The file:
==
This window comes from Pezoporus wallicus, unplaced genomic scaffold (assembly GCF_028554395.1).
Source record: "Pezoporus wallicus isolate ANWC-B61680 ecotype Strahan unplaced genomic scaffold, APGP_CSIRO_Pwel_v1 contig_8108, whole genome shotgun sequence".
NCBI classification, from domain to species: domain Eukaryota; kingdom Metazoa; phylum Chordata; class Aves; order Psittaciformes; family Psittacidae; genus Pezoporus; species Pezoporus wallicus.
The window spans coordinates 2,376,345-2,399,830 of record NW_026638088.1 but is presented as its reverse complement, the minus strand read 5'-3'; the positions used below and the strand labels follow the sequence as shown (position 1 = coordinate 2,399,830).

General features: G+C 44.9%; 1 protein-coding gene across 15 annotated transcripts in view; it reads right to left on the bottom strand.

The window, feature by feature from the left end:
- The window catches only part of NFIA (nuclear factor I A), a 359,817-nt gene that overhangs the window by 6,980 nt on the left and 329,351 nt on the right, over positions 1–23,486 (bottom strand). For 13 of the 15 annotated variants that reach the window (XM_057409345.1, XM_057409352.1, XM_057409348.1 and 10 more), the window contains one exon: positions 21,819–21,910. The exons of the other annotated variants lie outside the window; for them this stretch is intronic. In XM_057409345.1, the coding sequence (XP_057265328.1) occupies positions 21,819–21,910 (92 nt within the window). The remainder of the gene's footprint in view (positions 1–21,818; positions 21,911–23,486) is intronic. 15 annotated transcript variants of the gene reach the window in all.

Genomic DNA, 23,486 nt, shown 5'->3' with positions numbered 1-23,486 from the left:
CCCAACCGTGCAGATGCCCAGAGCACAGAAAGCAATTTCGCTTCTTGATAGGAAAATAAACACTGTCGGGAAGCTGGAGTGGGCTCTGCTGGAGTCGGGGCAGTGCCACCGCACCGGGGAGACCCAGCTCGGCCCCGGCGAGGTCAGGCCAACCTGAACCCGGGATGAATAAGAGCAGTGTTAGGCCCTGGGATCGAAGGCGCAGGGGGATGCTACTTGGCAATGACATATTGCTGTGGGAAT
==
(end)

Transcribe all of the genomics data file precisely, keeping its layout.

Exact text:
This window comes from Pezoporus wallicus, unplaced genomic scaffold (assembly GCF_028554395.1).
Source record: "Pezoporus wallicus isolate ANWC-B61680 ecotype Strahan unplaced genomic scaffold, APGP_CSIRO_Pwel_v1 contig_8108, whole genome shotgun sequence".
NCBI classification, from domain to species: domain Eukaryota; kingdom Metazoa; phylum Chordata; class Aves; order Psittaciformes; family Psittacidae; genus Pezoporus; species Pezoporus wallicus.
The window spans coordinates 2,376,345-2,399,830 of record NW_026638088.1 but is presented as its reverse complement, the minus strand read 5'-3'; the positions used below and the strand labels follow the sequence as shown (position 1 = coordinate 2,399,830).

General features: G+C 44.9%; 1 protein-coding gene across 15 annotated transcripts in view; it reads right to left on the bottom strand.

The window, feature by feature from the left end:
- The window catches only part of NFIA (nuclear factor I A), a 359,817-nt gene that overhangs the window by 6,980 nt on the left and 329,351 nt on the right, over positions 1–23,486 (bottom strand). For 13 of the 15 annotated variants that reach the window (XM_057409345.1, XM_057409352.1, XM_057409348.1 and 10 more), the window contains one exon: positions 21,819–21,910. The exons of the other annotated variants lie outside the window; for them this stretch is intronic. In XM_057409345.1, the coding sequence (XP_057265328.1) occupies positions 21,819–21,910 (92 nt within the window). The remainder of the gene's footprint in view (positions 1–21,818; positions 21,911–23,486) is intronic. 15 annotated transcript variants of the gene reach the window in all.

Genomic DNA, 23,486 nt, shown 5'->3' with positions numbered 1-23,486 from the left:
CCCAACCGTGCAGATGCCCAGAGCACAGAAAGCAATTTCGCTTCTTGATAGGAAAATAAACACTGTCGGGAAGCTGGAGTGGGCTCTGCTGGAGTCGGGGCAGTGCCACCGCACCGGGGAGACCCAGCTCGGCCCCGGCGAGGTCAGGCCAACCTGAACCCGGGATGAATAAGAGCAGTGTTAGGCCCTGGGATCGAAGGCGCAGGGGGATGCTACTTGGCAATGACATATTGCTGTGGGAAT